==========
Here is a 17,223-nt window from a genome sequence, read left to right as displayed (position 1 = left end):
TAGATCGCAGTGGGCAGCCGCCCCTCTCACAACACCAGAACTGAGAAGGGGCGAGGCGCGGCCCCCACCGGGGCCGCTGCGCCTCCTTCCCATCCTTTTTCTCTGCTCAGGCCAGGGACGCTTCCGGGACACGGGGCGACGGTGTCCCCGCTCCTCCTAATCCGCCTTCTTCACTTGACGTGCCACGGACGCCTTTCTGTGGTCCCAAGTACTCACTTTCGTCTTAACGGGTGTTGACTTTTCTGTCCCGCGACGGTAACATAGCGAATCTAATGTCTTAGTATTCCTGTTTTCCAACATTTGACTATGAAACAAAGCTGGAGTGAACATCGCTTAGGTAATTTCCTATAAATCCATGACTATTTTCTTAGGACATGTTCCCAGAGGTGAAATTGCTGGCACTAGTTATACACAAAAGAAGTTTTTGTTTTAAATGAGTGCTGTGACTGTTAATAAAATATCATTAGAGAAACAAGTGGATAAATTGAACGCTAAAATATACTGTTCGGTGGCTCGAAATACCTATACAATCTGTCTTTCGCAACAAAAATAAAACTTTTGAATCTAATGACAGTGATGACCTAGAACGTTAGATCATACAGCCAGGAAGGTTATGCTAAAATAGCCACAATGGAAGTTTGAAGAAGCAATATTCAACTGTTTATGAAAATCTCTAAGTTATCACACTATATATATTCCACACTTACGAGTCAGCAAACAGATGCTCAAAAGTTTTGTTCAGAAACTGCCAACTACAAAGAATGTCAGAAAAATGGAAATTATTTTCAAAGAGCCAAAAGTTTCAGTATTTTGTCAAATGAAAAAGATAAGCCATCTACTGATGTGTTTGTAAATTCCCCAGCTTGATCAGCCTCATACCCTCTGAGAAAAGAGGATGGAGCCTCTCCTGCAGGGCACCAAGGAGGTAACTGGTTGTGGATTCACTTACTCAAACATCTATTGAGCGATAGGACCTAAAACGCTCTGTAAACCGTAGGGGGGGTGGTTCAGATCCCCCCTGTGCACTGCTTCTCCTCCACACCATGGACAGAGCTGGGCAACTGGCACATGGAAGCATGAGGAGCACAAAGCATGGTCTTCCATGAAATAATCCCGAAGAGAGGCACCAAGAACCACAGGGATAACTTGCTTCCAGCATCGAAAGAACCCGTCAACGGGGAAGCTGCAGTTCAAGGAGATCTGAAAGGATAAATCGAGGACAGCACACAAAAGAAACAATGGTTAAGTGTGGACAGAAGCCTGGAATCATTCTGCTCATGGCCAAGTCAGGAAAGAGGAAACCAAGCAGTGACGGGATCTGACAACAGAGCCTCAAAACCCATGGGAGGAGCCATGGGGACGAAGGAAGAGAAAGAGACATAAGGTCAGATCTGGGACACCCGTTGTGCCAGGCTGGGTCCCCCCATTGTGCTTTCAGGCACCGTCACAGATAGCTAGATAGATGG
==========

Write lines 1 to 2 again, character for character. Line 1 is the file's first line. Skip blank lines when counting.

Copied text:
Here is a 17,223-nt window from a genome sequence, read left to right as displayed (position 1 = left end):
TAGATCGCAGTGGGCAGCCGCCCCTCTCACAACACCAGAACTGAGAAGGGGCGAGGCGCGGCCCCCACCGGGGCCGCTGCGCCTCCTTCCCATCCTTTTTCTCTGCTCAGGCCAGGGACGCTTCCGGGACACGGGGCGACGGTGTCCCCGCTCCTCCTAATCCGCCTTCTTCACTTGACGTGCCACGGACGCCTTTCTGTGGTCCCAAGTACTCACTTTCGTCTTAACGGGTGTTGACTTTTCTGTCCCGCGACGGTAACATAGCGAATCTAATGTCTTAGTATTCCTGTTTTCCAACATTTGACTATGAAACAAAGCTGGAGTGAACATCGCTTAGGTAATTTCCTATAAATCCATGACTATTTTCTTAGGACATGTTCCCAGAGGTGAAATTGCTGGCACTAGTTATACACAAAAGAAGTTTTTGTTTTAAATGAGTGCTGTGACTGTTAATAAAATATCATTAGAGAAACAAGTGGATAAATTGAACGCTAAAATATACTGTTCGGTGGCTCGAAATACCTATACAATCTGTCTTTCGCAACAAAAATAAAACTTTTGAATCTAATGACAGTGATGACCTAGAACGTTAGATCATACAGCCAGGAAGGTTATGCTAAAATAGCCACAATGGAAGTTTGAAGAAGCAATATTCAACTGTTTATGAAAATCTCTAAGTTATCACACTATATATATTCCACACTTACGAGTCAGCAAACAGATGCTCAAAAGTTTTGTTCAGAAACTGCCAACTACAAAGAATGTCAGAAAAATGGAAATTATTTTCAAAGAGCCAAAAGTTTCAGTATTTTGTCAAATGAAAAAGATAAGCCATCTACTGATGTGTTTGTAAATTCCCCAGCTTGATCAGCCTCATACCCTCTGAGAAAAGAGGATGGAGCCTCTCCTGCAGGGCACCAAGGAGGTAACTGGTTGTGGATTCACTTACTCAAACATCTATTGAGCGATAGGACCTAAAACGCTCTGTAAACCGTAGGGGGGGTGGTTCAGATCCCCCCTGTGCACTGCTTCTCCTCCACACCATGGACAGAGCTGGGCAACTGGCACATGGAAGCATGAGGAGCACAAAGCATGGTCTTCCATGAAATAATCCCGAAGAGAGGCACCAAGAACCACAGGGATAACTTGCTTCCAGCATCGAAAGAACCCGTCAACGGGGAAGCTGCAGTTCAAGGAGATCTGAAAGGATAAATCGAGGACAGCACACAAAAGAAACAATGGTTAAGTGTGGACAGAAGCCTGGAATCATTCTGCTCATGGCCAAGTCAGGAAAGAGGAAACCAAGCAGTGACGGGATCTGACAACAGAGCCTCAAAACCCATGGGAGGAGCCATGGGGACGAAGGAAGAGAAAGAGACATAAGGTCAGATCTGGGACACCCGTTGTGCCAGGCTGGGTCCCCCCATTGTGCTTTCAGGCACCGTCACAGATAGCTAGATAGATGG